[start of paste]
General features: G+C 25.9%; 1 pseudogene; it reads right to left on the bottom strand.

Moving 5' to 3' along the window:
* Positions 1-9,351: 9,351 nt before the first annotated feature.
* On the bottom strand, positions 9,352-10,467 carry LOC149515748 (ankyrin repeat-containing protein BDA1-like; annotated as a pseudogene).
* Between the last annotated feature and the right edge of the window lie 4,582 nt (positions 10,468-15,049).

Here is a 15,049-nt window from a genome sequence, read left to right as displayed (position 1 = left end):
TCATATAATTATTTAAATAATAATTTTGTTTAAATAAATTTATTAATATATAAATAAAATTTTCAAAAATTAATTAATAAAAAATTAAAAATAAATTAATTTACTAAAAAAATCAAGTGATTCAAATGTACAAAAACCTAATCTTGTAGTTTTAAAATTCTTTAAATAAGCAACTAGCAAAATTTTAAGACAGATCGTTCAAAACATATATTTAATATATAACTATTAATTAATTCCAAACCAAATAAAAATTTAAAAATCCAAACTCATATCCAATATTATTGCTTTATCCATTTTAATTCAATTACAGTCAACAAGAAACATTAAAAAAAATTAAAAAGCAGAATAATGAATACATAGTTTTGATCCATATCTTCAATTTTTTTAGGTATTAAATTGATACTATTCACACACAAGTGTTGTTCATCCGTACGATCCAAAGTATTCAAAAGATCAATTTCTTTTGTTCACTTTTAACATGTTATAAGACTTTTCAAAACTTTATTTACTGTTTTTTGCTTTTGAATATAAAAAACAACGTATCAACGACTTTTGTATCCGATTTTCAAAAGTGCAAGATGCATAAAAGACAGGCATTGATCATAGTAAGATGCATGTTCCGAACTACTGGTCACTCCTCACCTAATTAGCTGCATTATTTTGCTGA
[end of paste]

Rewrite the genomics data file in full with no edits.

General features: G+C 25.9%; 1 pseudogene; it reads right to left on the bottom strand.

Moving 5' to 3' along the window:
* Positions 1-9,351: 9,351 nt before the first annotated feature.
* On the bottom strand, positions 9,352-10,467 carry LOC149515748 (ankyrin repeat-containing protein BDA1-like; annotated as a pseudogene).
* Between the last annotated feature and the right edge of the window lie 4,582 nt (positions 10,468-15,049).

Here is a 15,049-nt window from a genome sequence, read left to right as displayed (position 1 = left end):
TCATATAATTATTTAAATAATAATTTTGTTTAAATAAATTTATTAATATATAAATAAAATTTTCAAAAATTAATTAATAAAAAATTAAAAATAAATTAATTTACTAAAAAAATCAAGTGATTCAAATGTACAAAAACCTAATCTTGTAGTTTTAAAATTCTTTAAATAAGCAACTAGCAAAATTTTAAGACAGATCGTTCAAAACATATATTTAATATATAACTATTAATTAATTCCAAACCAAATAAAAATTTAAAAATCCAAACTCATATCCAATATTATTGCTTTATCCATTTTAATTCAATTACAGTCAACAAGAAACATTAAAAAAAATTAAAAAGCAGAATAATGAATACATAGTTTTGATCCATATCTTCAATTTTTTTAGGTATTAAATTGATACTATTCACACACAAGTGTTGTTCATCCGTACGATCCAAAGTATTCAAAAGATCAATTTCTTTTGTTCACTTTTAACATGTTATAAGACTTTTCAAAACTTTATTTACTGTTTTTTGCTTTTGAATATAAAAAACAACGTATCAACGACTTTTGTATCCGATTTTCAAAAGTGCAAGATGCATAAAAGACAGGCATTGATCATAGTAAGATGCATGTTCCGAACTACTGGTCACTCCTCACCTAATTAGCTGCATTATTTTGCTGA